Tweedledhi & Tweedlebun. Far more powerful than any prince (including King Phumiphon) are Siam’s two master politicians, Pridhi and Phibun. Since 1932 Siam has had four constitutions and five attempted coups, of which two were successful. Pridhi, a scholar, wrote three of the four constitutions, and Phibun, a schemer, pulled both of the successful coups.
Phibun, as Premier, cooperated with the Japanese during the war. To get Pridhi out of the way he kicked him upstairs as regent for young King Ananda. Pridhi collaborated with the Allies, and in the last days of the war Bangkok had more undercover OSS men than could be found in the bar of Washington’s Willard Hotel.
After the war Pridhi became Premier and Phibun retired. But soon Phibun started showing up every afternoon at the kite-flying ground. Friends interpreted this as a sign he was back in politics. Ananda’s death brought Scholar Pridhi’s fall, and Schemer Phibun becoming C-in-C of the army, Pridhi fled into exile. Now that Phibun has recognized Indo-China’s Bao Dai, some say Pridhi will make a deal with IndoChina’s Communist Ho Chi Minh. Others say Pridhi will come back as Phibun’s Foreign Minister. But all these matters are in the laps of the astrologers.
The Yak’s Tail. More certain is King Phumiphon’s immediate future. Last week, when the first rush of parades, pageants and military exercises attending his arrival were done, King Phumiphon embarked on the elaborate six-day ceremony of his brother’s cremation. Next month, in full panoply and regalia, he himself will be seated on the great Octagonal Throne of figwood beneath the seven-tiered White Umbrella of State to receive into his own hands and place on his own head the crown of Siam. As fanfares sound and drums roll, the High Priest of Siva will then put into his hands one by one the great White Umbrella of State, the Brahman Girdle, the Golden Tablet of Style and Title, the Great Crown of Victory, the Scepter, the Girdle of Brilliants, the Girdle of the Nine Gems, the Sword of Victory, the Fan, the Whisk of a Yak’s Tail, the Whisk of a White Elephant’s Tail, the Slippers, the Stick, the Diamond Ring, the Ring, the Personal Sword, the Receptacle, the Betelnut Set, the Water Urn, the Libation Vessel, the Hostage Sword, the Discus, the Trident, the Diamond Spear, the Long-Handled Sword, the Sword and Buckler, the Bow and the Gun of the Satong.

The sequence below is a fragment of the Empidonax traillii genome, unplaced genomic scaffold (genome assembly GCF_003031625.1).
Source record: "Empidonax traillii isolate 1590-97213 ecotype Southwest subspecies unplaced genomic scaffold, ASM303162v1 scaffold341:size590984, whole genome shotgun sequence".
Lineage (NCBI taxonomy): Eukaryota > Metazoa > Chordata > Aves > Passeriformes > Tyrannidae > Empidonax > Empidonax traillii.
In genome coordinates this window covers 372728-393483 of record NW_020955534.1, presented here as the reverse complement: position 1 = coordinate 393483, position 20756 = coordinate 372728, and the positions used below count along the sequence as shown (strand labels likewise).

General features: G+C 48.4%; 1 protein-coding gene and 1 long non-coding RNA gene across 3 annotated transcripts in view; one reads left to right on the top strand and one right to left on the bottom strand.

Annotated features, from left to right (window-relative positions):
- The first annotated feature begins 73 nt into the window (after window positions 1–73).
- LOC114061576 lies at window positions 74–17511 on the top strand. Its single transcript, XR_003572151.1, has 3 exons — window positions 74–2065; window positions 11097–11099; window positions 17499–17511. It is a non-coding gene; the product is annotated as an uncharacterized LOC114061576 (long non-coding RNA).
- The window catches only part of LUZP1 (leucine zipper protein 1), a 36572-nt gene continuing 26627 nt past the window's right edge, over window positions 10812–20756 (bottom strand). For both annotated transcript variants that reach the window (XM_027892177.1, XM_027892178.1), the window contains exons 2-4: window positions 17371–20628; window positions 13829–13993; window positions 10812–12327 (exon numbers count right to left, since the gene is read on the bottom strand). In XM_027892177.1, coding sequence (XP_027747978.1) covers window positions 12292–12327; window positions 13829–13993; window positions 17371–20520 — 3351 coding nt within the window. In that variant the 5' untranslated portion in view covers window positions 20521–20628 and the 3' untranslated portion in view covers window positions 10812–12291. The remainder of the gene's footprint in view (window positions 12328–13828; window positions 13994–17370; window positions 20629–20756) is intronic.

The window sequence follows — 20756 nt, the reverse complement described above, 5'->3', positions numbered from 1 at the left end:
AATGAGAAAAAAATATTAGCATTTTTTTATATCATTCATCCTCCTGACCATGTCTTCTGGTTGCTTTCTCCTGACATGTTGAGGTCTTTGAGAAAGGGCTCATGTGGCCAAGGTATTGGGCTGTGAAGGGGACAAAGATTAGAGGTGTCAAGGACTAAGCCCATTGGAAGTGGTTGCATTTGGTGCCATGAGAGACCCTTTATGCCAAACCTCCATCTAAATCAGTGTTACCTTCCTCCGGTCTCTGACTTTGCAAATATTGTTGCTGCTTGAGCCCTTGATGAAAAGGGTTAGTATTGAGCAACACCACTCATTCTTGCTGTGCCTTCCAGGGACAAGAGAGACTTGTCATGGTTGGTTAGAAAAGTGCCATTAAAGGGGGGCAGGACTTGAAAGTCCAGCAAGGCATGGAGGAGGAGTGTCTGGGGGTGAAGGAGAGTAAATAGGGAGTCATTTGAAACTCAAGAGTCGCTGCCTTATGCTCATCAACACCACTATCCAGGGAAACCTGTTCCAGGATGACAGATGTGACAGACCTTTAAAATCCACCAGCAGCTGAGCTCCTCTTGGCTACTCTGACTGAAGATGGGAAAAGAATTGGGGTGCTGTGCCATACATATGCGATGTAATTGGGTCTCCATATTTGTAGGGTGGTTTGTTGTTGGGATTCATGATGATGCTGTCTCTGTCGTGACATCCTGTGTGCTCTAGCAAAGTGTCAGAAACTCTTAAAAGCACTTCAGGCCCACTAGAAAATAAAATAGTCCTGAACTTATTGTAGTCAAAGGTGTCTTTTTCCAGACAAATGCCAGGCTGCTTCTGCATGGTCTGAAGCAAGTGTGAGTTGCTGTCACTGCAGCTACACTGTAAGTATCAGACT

Then the King of Siam will rise and give his first royal command: “Trust me and be at ease.”
* Pronounced more or less as Poom-ee-pone , a DOON-l-dade. There are several systems in use for transliterating Siamese into English. None of them is adequate to reproduce exactly the sounds of the Siamese, in whose language a final l, r and n all sound alike, se and ra at the end of a word are silent, t is pronounced like d, and b and p sound alike but have no exact counterpart in English. Phumiphon himself prefers the Sanskrit transliteration, recently gave orders that his own name be spelled Bhumibol Adulyadej.
* The first five kings of the Chakri dynasty (founded 1782) averaged approximately 30 wives apiece. Besides pleasing the king, ornamenting public functions and assuring the continuity of the dynasty, these ladies were highly useful in maintaining the authority of the crown. Most of them were the daughters of powerful feudal nobles, and their presence in the royal harem made them valuable to the king both as informers and as hostages against any possible disloyalty on the part of their families. One method of helping the king pick a likely mate, in the days before cameras made it possible for him to get a hint of her charms, consisted of standing the prospect in the hot sun until she perspired freely. The beads of sweat were then carefully mopped up with a square of cambric which was then sent on to the king for an adjudicatory sniff. Present Siamese law allows each man only one wife at a time, but many a Siamese goes ahead and takes another wife anyway.
* Siam’s royal family tree tends to grow inward. Seven of the nine Chakri kings were the offsprings of marriages between half-brothers and half-sisters. Phumiphon’s father, Prince Mahidol, who never became king, was the grandson of King Mongkut, of Anna and the King of Siam fame, on both his father’s and his mother’s side.
Via TIME Magazine